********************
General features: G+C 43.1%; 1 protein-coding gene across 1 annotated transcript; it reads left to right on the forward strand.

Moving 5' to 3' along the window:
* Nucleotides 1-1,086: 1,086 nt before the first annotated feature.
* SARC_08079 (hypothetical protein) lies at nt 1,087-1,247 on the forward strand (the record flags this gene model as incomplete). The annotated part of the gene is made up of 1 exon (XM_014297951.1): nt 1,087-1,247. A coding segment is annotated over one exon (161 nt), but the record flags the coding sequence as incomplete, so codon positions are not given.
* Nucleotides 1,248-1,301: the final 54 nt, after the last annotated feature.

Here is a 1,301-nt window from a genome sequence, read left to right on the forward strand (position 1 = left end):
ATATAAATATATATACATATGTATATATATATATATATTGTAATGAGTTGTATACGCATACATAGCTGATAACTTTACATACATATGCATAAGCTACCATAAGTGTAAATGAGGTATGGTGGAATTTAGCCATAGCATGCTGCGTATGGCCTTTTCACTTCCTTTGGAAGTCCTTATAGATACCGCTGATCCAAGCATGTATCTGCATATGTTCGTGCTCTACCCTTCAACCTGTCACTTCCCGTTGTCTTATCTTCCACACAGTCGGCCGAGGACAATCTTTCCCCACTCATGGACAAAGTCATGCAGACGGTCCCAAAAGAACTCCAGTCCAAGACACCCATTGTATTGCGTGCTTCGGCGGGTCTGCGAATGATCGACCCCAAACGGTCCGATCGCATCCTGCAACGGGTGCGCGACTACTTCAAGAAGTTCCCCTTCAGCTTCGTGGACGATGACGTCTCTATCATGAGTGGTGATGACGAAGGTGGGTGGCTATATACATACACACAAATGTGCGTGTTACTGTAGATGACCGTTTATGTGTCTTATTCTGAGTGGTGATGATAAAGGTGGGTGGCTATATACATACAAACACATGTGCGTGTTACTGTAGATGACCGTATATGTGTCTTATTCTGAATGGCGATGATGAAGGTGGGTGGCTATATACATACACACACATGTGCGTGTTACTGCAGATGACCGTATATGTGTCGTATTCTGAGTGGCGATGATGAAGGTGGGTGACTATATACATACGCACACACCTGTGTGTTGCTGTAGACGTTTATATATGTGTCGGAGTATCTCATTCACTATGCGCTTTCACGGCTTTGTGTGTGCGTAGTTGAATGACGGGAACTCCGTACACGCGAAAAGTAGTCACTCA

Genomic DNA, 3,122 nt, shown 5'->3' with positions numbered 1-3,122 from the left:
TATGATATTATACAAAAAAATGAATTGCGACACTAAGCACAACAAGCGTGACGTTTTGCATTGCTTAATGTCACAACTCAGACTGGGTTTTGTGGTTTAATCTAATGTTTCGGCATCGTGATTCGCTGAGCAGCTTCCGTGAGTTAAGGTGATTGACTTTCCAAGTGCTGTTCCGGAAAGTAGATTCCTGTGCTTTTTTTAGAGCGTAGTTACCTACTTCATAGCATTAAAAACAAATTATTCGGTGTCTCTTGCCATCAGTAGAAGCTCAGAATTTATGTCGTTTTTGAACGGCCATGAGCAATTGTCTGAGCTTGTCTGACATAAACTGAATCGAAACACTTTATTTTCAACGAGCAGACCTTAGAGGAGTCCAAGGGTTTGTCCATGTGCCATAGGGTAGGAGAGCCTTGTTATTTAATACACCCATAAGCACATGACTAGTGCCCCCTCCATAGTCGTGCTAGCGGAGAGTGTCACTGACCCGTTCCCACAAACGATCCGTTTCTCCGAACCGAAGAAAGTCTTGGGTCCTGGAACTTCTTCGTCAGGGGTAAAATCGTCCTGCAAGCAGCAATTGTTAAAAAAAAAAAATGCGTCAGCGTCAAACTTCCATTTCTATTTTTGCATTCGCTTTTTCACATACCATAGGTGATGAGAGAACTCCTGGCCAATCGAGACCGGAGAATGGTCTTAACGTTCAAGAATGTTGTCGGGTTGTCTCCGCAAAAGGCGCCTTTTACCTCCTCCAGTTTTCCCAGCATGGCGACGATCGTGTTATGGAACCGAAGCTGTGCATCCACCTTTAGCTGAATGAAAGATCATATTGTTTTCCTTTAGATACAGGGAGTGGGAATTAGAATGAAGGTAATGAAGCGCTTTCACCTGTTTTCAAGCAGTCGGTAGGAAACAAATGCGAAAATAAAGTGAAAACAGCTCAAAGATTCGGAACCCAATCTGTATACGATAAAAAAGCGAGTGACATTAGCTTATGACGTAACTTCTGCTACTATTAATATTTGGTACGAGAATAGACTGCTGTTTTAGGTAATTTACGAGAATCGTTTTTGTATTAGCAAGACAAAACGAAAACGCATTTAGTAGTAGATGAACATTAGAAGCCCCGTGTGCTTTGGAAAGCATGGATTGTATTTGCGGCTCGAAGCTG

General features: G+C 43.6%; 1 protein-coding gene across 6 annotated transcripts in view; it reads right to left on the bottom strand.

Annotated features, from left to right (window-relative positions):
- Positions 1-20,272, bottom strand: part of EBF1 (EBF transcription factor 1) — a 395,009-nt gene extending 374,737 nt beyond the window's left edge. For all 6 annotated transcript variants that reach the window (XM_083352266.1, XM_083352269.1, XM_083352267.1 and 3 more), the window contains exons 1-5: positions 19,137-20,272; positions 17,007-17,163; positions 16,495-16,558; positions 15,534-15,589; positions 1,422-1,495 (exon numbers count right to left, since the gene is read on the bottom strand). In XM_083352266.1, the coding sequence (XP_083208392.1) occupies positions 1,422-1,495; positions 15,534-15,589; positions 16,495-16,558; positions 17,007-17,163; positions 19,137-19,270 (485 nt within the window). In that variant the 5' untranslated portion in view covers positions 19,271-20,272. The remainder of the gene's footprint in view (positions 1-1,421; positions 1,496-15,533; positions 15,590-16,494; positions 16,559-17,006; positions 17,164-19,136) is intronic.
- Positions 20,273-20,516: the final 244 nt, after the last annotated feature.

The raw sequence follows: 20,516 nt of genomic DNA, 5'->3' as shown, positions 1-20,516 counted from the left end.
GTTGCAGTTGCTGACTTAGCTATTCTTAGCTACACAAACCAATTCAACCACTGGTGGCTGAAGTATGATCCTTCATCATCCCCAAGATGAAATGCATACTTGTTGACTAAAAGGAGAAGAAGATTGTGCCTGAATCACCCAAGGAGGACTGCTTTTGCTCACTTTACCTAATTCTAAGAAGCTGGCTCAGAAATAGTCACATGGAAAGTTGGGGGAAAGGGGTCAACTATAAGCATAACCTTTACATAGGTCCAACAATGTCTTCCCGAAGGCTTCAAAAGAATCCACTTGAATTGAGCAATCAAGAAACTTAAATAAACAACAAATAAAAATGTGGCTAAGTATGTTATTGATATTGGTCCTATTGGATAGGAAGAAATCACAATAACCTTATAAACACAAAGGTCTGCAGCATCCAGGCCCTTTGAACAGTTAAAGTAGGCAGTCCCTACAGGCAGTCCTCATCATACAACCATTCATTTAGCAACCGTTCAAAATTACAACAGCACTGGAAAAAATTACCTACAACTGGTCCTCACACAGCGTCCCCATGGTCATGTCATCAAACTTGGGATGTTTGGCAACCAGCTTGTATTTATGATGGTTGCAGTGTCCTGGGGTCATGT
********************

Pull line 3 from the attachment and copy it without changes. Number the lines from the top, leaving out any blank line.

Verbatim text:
* Nucleotides 1-1,086: 1,086 nt before the first annotated feature.